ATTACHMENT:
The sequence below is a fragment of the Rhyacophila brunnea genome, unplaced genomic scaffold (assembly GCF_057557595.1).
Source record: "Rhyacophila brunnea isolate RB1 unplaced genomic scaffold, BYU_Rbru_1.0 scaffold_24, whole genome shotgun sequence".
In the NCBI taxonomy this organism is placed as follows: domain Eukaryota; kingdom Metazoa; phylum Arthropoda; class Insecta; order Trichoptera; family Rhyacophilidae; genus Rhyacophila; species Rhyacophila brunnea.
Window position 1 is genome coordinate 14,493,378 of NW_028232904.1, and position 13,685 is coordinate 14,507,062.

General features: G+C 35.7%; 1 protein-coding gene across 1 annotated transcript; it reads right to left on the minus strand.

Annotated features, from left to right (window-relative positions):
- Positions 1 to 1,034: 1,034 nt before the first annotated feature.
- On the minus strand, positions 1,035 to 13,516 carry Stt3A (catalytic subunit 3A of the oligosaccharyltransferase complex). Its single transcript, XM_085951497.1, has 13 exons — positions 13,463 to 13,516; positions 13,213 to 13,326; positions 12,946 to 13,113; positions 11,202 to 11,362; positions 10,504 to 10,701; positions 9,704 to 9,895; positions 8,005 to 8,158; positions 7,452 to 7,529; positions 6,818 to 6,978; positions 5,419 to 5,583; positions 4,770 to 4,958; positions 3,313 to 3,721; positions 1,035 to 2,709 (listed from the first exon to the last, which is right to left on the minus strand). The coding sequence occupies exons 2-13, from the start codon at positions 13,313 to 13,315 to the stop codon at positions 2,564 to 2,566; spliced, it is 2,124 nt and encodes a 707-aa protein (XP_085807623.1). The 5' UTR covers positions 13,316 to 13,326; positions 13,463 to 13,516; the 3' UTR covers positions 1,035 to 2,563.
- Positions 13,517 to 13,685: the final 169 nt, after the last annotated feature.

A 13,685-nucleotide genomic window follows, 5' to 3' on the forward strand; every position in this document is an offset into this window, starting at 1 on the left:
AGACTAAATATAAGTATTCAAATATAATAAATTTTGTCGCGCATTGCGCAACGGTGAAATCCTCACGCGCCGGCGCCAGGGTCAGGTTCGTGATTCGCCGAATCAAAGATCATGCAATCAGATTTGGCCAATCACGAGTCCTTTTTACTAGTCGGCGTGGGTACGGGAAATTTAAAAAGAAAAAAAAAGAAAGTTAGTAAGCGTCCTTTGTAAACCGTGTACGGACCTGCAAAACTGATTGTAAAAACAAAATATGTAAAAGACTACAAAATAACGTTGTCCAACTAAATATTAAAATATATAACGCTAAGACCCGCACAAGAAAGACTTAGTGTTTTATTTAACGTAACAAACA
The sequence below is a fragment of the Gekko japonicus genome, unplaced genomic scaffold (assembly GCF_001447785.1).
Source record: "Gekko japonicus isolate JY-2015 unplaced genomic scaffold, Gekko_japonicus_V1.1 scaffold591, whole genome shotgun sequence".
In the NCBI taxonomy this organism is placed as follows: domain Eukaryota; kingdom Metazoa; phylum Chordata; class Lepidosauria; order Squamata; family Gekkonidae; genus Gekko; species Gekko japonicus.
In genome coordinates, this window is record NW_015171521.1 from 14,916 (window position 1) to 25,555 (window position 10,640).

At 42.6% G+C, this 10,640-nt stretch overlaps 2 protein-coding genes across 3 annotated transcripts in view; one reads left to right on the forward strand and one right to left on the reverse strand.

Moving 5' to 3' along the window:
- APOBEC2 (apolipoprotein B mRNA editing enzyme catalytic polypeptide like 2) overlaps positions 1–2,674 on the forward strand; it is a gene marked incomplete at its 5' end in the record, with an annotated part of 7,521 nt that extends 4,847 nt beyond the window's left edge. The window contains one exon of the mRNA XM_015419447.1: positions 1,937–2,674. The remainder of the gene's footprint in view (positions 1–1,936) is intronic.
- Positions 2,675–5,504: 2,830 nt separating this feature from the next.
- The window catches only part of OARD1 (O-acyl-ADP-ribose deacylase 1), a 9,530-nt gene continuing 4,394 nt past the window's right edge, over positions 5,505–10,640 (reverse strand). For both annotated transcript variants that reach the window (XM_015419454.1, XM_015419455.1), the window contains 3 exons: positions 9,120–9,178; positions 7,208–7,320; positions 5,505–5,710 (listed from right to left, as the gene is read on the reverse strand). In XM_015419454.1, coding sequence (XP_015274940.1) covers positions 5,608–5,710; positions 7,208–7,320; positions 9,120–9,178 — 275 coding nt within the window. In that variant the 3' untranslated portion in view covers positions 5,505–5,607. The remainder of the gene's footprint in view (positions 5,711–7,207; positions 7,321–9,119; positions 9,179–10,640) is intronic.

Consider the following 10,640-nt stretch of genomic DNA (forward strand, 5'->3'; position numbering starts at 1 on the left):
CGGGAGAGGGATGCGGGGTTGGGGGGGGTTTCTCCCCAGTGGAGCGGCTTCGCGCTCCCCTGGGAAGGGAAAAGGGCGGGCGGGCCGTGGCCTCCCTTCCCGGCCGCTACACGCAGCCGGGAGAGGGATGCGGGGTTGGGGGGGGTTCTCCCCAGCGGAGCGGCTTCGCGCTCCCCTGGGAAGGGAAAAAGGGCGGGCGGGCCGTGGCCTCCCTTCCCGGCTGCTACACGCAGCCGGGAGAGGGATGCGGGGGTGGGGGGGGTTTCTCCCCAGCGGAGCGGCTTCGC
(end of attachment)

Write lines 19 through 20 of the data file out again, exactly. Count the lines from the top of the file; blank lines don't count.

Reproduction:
- Positions 2,675–5,504: 2,830 nt separating this feature from the next.
- The window catches only part of OARD1 (O-acyl-ADP-ribose deacylase 1), a 9,530-nt gene continuing 4,394 nt past the window's right edge, over positions 5,505–10,640 (reverse strand). For both annotated transcript variants that reach the window (XM_015419454.1, XM_015419455.1), the window contains 3 exons: positions 9,120–9,178; positions 7,208–7,320; positions 5,505–5,710 (listed from right to left, as the gene is read on the reverse strand). In XM_015419454.1, coding sequence (XP_015274940.1) covers positions 5,608–5,710; positions 7,208–7,320; positions 9,120–9,178 — 275 coding nt within the window. In that variant the 3' untranslated portion in view covers positions 5,505–5,607. The remainder of the gene's footprint in view (positions 5,711–7,207; positions 7,321–9,119; positions 9,179–10,640) is intronic.